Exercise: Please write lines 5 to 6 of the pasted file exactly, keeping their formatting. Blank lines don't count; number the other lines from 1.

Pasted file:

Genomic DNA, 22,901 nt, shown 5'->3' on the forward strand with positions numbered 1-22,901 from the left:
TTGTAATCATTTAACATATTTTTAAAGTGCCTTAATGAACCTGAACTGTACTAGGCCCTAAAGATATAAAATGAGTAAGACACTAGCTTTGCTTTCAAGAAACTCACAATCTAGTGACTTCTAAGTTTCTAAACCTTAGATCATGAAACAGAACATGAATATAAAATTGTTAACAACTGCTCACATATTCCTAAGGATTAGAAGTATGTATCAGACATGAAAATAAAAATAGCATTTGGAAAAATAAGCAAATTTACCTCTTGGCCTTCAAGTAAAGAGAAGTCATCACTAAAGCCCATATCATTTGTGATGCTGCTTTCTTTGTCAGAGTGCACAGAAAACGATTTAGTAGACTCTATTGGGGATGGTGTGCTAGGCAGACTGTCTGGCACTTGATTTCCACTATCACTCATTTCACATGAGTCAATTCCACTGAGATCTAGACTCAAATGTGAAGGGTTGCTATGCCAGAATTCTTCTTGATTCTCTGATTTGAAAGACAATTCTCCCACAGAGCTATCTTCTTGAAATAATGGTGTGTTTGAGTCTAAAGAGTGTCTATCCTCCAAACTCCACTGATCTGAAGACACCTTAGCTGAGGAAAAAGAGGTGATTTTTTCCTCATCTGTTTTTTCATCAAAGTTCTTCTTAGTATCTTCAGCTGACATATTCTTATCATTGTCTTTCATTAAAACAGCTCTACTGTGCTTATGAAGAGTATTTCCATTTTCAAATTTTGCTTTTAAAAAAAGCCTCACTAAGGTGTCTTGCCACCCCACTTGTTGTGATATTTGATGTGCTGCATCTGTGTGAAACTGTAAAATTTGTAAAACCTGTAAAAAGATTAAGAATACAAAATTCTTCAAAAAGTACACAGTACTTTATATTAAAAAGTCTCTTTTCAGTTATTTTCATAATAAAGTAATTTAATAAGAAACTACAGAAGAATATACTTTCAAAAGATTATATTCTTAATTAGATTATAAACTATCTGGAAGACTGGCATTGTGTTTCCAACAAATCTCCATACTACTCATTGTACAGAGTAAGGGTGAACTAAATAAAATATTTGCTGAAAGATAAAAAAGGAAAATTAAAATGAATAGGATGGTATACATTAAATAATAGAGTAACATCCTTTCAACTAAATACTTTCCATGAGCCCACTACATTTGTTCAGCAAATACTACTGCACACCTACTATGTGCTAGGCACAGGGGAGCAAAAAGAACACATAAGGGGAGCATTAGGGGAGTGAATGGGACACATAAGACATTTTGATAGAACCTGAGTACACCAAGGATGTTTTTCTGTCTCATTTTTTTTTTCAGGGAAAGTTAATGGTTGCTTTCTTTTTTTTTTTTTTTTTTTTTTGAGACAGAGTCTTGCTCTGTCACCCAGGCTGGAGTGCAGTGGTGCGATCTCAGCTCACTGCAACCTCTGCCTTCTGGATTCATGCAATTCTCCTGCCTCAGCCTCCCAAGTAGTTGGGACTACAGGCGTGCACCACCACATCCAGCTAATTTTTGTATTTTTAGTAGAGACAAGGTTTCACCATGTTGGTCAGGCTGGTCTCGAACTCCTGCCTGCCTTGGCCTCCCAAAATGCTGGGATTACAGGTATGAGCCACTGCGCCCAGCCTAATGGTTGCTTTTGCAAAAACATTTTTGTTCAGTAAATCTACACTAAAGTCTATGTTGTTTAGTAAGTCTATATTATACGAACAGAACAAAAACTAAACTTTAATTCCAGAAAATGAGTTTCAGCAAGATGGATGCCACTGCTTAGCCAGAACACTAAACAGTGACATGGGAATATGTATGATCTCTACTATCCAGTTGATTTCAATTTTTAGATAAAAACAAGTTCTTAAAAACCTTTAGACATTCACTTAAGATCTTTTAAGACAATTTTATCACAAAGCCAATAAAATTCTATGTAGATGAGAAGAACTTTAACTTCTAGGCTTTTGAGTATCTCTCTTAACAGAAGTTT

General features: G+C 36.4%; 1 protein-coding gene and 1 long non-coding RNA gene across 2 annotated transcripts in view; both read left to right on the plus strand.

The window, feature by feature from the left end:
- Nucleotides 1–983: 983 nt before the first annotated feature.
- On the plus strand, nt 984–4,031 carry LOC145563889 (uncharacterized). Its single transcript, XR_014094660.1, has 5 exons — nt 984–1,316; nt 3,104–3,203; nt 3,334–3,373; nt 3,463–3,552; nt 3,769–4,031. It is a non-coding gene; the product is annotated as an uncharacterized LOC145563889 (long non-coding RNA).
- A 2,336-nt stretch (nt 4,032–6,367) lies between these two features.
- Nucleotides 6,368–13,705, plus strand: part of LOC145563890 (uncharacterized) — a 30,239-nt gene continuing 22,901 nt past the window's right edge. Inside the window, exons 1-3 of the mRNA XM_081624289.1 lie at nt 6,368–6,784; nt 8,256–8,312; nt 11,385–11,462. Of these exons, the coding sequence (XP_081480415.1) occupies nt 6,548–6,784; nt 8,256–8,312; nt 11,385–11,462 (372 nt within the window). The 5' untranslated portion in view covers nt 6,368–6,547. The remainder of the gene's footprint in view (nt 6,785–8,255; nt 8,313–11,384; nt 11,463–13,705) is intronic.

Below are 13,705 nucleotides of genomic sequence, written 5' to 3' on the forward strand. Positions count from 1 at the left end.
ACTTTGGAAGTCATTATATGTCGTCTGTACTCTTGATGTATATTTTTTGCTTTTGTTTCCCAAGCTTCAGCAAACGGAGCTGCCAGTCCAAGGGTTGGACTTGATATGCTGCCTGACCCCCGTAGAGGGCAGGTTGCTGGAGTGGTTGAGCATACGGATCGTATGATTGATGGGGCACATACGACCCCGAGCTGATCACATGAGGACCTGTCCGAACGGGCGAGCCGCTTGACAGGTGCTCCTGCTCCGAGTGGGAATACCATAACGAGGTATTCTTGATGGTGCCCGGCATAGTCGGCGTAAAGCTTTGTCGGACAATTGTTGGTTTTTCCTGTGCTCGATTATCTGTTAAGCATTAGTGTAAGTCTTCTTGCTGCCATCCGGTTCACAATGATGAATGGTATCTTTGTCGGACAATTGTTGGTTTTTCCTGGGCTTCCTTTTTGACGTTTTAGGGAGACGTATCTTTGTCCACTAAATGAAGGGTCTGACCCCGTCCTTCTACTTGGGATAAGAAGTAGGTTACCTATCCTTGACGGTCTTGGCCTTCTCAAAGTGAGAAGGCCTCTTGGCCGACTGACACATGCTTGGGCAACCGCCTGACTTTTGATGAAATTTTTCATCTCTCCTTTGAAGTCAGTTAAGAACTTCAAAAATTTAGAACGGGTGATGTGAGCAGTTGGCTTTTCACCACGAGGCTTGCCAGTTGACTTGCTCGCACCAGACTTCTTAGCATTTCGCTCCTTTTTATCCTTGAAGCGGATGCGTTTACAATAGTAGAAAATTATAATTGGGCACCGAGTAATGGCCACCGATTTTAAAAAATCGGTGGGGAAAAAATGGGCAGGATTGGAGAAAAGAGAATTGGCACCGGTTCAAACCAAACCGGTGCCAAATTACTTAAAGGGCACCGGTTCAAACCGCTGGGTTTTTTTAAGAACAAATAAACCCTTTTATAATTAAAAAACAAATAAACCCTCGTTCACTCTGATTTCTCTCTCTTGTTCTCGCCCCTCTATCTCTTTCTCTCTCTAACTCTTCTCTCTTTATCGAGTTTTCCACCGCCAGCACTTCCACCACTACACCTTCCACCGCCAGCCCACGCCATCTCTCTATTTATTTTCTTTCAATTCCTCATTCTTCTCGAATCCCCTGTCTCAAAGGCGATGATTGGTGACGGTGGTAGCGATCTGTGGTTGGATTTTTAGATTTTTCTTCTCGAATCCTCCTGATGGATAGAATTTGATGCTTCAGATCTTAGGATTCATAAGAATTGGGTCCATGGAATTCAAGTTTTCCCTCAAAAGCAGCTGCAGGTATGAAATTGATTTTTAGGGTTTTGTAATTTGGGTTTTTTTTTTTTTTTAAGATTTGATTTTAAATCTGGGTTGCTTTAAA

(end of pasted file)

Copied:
- Nucleotides 1–983: 983 nt before the first annotated feature.
- On the plus strand, nt 984–4,031 carry LOC145563889 (uncharacterized). Its single transcript, XR_014094660.1, has 5 exons — nt 984–1,316; nt 3,104–3,203; nt 3,334–3,373; nt 3,463–3,552; nt 3,769–4,031. It is a non-coding gene; the product is annotated as an uncharacterized LOC145563889 (long non-coding RNA).